Girtin let it be known that his visit to Paris in November 1801, during the first days of the short-lived peace between France and Britain, was for health reasons, but it is now known that he took with him the monumental canvas of his London panorama, hoping to put it on display in the French capital. The owner of the French copyright to the recently invented panorama put an end to Girtin’s hopes, however, and though the Eidometropolis was eventually displayed in Paris after the artist’s death, he was compelled to find another project that might produce some return on the £100 his brother, John Girtin (1773–1821), had lent him for the trip.7 The twenty aquatints that eventually made up the Picturesque Views in Paris (figure 4) were begun at the suggestion of one of his patrons, Sir George Beaumont (1753–1827), perhaps reflecting the interest that collectors had earlier shown in acquiring Girtin’s sketches. In this case, Girtin made twenty soft-ground etchings from his own on-the-spot pencil drawings, with four professional printmakers engaged to add aquatint to his plates to create a set of large prints that were only completed and published after his death in November 1802.8 The images of Paris and its environs acted as both souvenirs for travellers to the newly accessible city and memorials to the artist, whose skill as a draughtsman they celebrated.9 All but one of the twenty views features the Seine river, with the emphasis placed on the city centre, though there are also seven representations of the environs of the French capital. The drawings for the latter are relatively slight and were executed with great ‘dispatch’, as a witness of their production, the dramatist Thomas Holcroft (1745–1809) (figure 5), noted in his vivid account of the excursions he and Girtin undertook together around Paris.10 In contrast, the complex architectural details of the city-centre views such as The Tuileries Palace and the Pont Royal required the aid of a camera obscura in order to render them with sufficient accuracy and consistency (figure 6). Each of these more panoramic scenes was assembled from two or three pieces of paper, small enough to fit into the restricted dimensions of the mechanical aid used by Girtin.
According to a letter sent to his brother, Girtin originally intended to colour his Paris sketches on the spot, and a couple of these survive, including an alternative view, Porte Saint-Denis (TG1892).11 A fascinating image of the aftermath of an assassination attempt on the life of the First Consul, Napoleon Bonaparte, Part of the Tuileries Palace with the Louvre (TG1894), may also have been painted on the spot; given that the work is dated 1801, it must have been produced in the first weeks of Girtin’s six-month stay in the capital. In general, though, Girtin found the French landscape to be lacking in picturesque incident and unsuited to his artistic interests, as he noted to Holcroft, and he appears to have spent at least some of his time in Paris painting views of British subjects, such as A Village Scene (TG1918), as well as making watercolour versions of earlier landscape prints by a number of continental masters. There is also a group of French architectural subjects that were worked from engravings rather than sketches made on the spot, including the cathedrals at Lyon (TG1907) and Laon (TG1911), which do not fit in with the artist’s known itinerary between London and Paris. Another watercolour, which Girtin painted after a print from the multi-volume topographical series Voyage Pittoresque de la France12, shows the ruins of the Roman baths at the Hôtel de Cluny (figure 7), which were no more than a few minutes away from the artist’s lodgings but which he perversely chose to depict from a secondary source. It may be that these drawings were made back in Britain after the artist’s return in late April 1802, however, and it must have been at this time that he painted a watercolour from one of the subjects he sketched in Paris showing La Rue Saint-Denis (figure 8), which formed the basis for a painted backdrop for the theatre. ‘St. Dennis’s Gate, Paris’ was listed as one of two stage sets that were painted from ‘Drawing[s] taken on the Spot by the late Mr. Girtin’ for Thomas Dibdin’s (1771–1841) popular annual pantomime, which in 1802 was titled Harlequin’s Habeas.13 The fantastical tale of magical transformations opened on 27 December at the Theatre Royal, Covent Garden, with a series of scenes set in France and its capital, providing an ironic epitaph for the life of the artist who had died a month earlier, following his sole excursion away from Britain.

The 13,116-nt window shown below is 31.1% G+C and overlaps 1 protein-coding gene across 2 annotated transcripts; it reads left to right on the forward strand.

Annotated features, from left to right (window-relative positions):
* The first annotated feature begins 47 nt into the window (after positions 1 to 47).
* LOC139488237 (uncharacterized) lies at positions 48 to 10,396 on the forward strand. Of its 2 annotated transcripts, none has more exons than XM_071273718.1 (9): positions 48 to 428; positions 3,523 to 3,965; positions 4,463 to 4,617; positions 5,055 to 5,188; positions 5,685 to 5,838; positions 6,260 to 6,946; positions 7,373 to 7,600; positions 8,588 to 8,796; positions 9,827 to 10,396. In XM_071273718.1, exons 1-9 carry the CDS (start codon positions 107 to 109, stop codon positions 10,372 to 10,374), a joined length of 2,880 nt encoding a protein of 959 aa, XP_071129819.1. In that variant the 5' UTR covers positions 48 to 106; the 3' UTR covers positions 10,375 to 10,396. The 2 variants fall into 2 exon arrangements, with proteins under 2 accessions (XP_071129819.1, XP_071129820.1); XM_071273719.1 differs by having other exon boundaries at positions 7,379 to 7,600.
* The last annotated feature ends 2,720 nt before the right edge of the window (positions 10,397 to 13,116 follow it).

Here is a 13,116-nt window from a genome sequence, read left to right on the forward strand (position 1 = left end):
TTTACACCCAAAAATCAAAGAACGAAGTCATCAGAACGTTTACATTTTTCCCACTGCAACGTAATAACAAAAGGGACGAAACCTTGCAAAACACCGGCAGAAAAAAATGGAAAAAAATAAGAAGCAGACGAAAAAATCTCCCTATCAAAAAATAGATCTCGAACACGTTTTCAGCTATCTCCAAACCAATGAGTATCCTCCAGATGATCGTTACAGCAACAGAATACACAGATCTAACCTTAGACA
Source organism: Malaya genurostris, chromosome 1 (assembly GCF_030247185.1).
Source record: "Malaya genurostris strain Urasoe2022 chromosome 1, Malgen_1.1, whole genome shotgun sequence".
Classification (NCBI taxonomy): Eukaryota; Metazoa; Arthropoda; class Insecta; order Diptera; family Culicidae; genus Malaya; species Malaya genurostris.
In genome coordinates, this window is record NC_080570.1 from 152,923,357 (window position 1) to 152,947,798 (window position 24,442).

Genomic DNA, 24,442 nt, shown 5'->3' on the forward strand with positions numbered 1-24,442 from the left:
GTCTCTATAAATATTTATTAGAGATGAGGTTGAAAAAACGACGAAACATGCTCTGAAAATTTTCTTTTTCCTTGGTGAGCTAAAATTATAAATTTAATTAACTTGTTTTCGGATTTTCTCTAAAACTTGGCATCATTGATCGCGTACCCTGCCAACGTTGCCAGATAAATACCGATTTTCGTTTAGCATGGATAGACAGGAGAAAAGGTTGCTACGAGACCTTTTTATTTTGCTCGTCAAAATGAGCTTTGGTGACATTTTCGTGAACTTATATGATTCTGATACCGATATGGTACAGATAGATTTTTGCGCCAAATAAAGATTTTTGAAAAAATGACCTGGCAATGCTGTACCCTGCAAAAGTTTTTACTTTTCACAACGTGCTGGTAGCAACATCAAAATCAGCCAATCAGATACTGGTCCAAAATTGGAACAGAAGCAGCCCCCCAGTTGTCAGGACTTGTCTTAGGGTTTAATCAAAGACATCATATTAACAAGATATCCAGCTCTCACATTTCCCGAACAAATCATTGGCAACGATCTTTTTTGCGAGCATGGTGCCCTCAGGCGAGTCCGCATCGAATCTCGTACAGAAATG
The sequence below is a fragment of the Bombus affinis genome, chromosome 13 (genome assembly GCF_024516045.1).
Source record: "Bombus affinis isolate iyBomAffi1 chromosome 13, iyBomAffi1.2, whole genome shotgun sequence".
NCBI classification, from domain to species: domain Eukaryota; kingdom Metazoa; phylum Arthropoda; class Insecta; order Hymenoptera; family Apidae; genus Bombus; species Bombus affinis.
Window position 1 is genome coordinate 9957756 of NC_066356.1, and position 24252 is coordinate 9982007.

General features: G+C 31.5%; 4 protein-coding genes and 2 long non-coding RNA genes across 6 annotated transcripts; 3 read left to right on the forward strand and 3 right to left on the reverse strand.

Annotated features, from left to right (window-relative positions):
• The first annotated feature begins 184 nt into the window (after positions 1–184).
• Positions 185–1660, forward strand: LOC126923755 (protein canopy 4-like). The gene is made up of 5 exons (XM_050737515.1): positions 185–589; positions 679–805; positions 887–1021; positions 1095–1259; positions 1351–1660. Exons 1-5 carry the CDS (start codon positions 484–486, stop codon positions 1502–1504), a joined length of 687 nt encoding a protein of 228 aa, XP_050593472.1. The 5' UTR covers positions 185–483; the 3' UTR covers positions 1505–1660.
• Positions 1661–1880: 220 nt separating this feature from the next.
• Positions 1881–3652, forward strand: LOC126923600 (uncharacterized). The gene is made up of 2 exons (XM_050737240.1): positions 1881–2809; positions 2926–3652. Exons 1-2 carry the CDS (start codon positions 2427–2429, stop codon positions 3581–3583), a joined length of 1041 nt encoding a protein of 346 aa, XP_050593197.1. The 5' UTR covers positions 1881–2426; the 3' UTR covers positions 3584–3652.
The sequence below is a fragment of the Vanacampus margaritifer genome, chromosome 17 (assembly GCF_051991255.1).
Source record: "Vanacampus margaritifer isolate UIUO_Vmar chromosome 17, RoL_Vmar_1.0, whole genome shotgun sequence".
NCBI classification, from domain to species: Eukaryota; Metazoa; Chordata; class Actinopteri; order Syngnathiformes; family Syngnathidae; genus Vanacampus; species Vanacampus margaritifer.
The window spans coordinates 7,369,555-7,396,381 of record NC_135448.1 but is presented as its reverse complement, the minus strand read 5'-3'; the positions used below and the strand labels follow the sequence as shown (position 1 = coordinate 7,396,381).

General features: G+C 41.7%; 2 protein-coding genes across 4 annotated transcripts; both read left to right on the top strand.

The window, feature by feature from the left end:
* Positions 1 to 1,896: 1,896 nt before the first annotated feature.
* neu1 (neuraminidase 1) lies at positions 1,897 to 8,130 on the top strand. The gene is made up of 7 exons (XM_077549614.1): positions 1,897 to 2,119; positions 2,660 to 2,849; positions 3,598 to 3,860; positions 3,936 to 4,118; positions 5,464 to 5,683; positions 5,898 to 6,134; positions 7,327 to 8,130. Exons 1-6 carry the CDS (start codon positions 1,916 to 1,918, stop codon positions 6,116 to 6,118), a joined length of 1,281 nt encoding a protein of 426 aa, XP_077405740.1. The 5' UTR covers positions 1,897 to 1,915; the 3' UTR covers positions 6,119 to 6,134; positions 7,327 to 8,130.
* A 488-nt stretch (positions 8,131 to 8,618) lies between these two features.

The 70 or so entries in the section Picturesque Views in Paris and Other French Subjects can be accessed here.
Paris: Porte Saint-Denis and the Boulevard Saint-Denis
Part of the Tuileries Palace with the Louvre (Place du Carrousel)
A Village Scene
An Interior View of the Nave of Laon Cathedral